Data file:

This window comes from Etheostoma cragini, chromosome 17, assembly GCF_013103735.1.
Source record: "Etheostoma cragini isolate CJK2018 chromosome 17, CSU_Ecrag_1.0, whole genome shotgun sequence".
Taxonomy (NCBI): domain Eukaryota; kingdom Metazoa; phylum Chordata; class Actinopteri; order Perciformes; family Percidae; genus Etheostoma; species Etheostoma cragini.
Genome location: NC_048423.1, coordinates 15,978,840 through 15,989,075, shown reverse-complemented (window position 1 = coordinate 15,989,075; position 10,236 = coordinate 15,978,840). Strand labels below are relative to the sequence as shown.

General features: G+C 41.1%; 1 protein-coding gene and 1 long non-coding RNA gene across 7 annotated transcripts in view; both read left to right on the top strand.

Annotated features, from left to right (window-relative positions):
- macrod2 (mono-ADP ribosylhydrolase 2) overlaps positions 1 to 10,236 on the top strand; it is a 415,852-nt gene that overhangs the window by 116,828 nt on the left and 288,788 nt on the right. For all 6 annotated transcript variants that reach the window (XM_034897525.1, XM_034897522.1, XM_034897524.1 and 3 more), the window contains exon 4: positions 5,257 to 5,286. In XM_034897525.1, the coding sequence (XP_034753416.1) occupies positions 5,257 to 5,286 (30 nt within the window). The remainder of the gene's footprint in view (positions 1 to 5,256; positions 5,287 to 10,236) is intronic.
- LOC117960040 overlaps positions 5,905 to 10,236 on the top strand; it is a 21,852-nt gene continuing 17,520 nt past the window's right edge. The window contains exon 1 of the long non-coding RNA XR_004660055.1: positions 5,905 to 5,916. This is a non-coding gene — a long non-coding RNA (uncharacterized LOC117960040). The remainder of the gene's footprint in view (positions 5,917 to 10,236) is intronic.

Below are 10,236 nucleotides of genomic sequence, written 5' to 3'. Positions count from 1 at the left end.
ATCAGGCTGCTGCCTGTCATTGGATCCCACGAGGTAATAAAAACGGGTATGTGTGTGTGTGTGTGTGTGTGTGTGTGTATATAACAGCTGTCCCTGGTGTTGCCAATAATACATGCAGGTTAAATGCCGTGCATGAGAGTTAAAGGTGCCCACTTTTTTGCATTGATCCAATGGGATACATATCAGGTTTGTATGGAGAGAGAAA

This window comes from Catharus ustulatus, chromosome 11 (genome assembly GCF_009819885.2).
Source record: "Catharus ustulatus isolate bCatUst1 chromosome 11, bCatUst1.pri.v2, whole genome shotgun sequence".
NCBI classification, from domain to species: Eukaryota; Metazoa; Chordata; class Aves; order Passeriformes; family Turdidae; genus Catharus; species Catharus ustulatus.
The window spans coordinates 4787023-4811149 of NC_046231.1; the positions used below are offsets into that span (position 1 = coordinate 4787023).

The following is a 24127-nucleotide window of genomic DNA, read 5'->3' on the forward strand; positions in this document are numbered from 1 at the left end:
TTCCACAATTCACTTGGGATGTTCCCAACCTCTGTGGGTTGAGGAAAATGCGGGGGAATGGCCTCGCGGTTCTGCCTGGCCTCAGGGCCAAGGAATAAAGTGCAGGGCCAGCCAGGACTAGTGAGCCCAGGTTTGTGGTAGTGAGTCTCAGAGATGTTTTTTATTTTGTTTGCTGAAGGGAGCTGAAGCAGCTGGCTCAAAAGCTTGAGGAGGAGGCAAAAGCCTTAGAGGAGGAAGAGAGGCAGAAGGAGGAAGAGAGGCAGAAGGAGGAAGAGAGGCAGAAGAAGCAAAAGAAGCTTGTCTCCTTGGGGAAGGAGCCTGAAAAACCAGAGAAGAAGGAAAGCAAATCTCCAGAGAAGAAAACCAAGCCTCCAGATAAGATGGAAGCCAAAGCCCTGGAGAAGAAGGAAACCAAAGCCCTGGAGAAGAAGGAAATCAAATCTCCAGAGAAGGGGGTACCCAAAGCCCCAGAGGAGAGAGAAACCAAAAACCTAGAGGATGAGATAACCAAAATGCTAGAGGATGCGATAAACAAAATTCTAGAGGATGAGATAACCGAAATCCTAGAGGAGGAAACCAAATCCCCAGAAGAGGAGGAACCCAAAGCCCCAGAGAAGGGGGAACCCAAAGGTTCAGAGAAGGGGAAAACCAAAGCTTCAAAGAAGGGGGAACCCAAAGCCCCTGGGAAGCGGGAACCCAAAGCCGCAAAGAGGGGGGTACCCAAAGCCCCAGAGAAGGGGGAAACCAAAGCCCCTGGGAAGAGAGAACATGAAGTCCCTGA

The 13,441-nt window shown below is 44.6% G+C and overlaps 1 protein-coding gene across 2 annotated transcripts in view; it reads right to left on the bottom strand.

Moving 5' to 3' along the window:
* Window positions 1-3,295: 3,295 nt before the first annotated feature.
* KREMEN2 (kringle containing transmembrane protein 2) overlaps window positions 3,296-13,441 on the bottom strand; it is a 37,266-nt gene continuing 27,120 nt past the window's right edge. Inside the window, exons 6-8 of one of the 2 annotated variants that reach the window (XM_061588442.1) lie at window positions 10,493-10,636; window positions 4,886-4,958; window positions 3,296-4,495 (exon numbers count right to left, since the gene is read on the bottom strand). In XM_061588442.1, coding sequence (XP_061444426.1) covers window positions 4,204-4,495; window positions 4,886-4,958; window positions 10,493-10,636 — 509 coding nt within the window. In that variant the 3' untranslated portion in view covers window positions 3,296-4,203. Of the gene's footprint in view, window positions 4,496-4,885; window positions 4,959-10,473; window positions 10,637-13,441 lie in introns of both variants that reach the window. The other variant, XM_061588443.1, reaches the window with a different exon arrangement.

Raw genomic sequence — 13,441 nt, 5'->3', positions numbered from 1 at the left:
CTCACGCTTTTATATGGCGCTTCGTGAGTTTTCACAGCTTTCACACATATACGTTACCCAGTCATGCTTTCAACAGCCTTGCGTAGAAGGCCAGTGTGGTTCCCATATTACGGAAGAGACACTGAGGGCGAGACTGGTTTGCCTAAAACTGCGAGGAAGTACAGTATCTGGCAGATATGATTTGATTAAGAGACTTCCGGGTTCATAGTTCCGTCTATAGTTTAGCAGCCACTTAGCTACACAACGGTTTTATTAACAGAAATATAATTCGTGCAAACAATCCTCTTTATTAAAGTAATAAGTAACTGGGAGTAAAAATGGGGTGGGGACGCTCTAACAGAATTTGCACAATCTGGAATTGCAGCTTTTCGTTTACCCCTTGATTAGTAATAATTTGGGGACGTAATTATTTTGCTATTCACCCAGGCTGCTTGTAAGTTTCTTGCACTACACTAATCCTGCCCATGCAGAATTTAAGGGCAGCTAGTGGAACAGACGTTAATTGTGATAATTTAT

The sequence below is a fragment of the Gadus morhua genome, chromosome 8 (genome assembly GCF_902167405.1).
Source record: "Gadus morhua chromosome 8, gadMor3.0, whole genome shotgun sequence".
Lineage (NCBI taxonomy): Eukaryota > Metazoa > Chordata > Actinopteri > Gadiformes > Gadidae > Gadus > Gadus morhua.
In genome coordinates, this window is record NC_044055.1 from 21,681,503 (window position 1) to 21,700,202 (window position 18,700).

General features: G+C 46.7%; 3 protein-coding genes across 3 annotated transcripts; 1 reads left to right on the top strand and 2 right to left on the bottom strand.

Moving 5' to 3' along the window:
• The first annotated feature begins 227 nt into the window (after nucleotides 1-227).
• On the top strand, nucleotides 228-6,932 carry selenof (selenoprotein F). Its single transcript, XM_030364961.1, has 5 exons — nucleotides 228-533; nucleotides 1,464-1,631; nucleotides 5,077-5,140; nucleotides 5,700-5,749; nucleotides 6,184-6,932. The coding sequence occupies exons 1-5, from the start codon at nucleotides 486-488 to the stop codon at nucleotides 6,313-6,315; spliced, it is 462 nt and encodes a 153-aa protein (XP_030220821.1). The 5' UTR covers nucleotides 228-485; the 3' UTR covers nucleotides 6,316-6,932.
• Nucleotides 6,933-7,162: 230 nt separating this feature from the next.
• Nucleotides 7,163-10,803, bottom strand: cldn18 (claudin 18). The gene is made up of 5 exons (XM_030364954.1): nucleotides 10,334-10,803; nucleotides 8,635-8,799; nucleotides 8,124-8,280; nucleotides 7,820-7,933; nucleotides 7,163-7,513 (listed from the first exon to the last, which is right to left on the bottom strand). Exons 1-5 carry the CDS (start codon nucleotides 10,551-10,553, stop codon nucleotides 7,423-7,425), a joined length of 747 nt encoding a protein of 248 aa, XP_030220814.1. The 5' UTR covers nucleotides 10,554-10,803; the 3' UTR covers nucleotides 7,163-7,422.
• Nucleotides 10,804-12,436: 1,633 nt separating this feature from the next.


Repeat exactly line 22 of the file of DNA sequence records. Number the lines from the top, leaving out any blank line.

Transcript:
CTCACGCTTTTATATGGCGCTTCGTGAGTTTTCACAGCTTTCACACATATACGTTACCCAGTCATGCTTTCAACAGCCTTGCGTAGAAGGCCAGTGTGGTTCCCATATTACGGAAGAGACACTGAGGGCGAGACTGGTTTGCCTAAAACTGCGAGGAAGTACAGTATCTGGCAGATATGATTTGATTAAGAGACTTCCGGGTTCATAGTTCCGTCTATAGTTTAGCAGCCACTTAGCTACACAACGGTTTTATTAACAGAAATATAATTCGTGCAAACAATCCTCTTTATTAAAGTAATAAGTAACTGGGAGTAAAAATGGGGTGGGGACGCTCTAACAGAATTTGCACAATCTGGAATTGCAGCTTTTCGTTTACCCCTTGATTAGTAATAATTTGGGGACGTAATTATTTTGCTATTCACCCAGGCTGCTTGTAAGTTTCTTGCACTACACTAATCCTGCCCATGCAGAATTTAAGGGCAGCTAGTGGAACAGACGTTAATTGTGATAATTTAT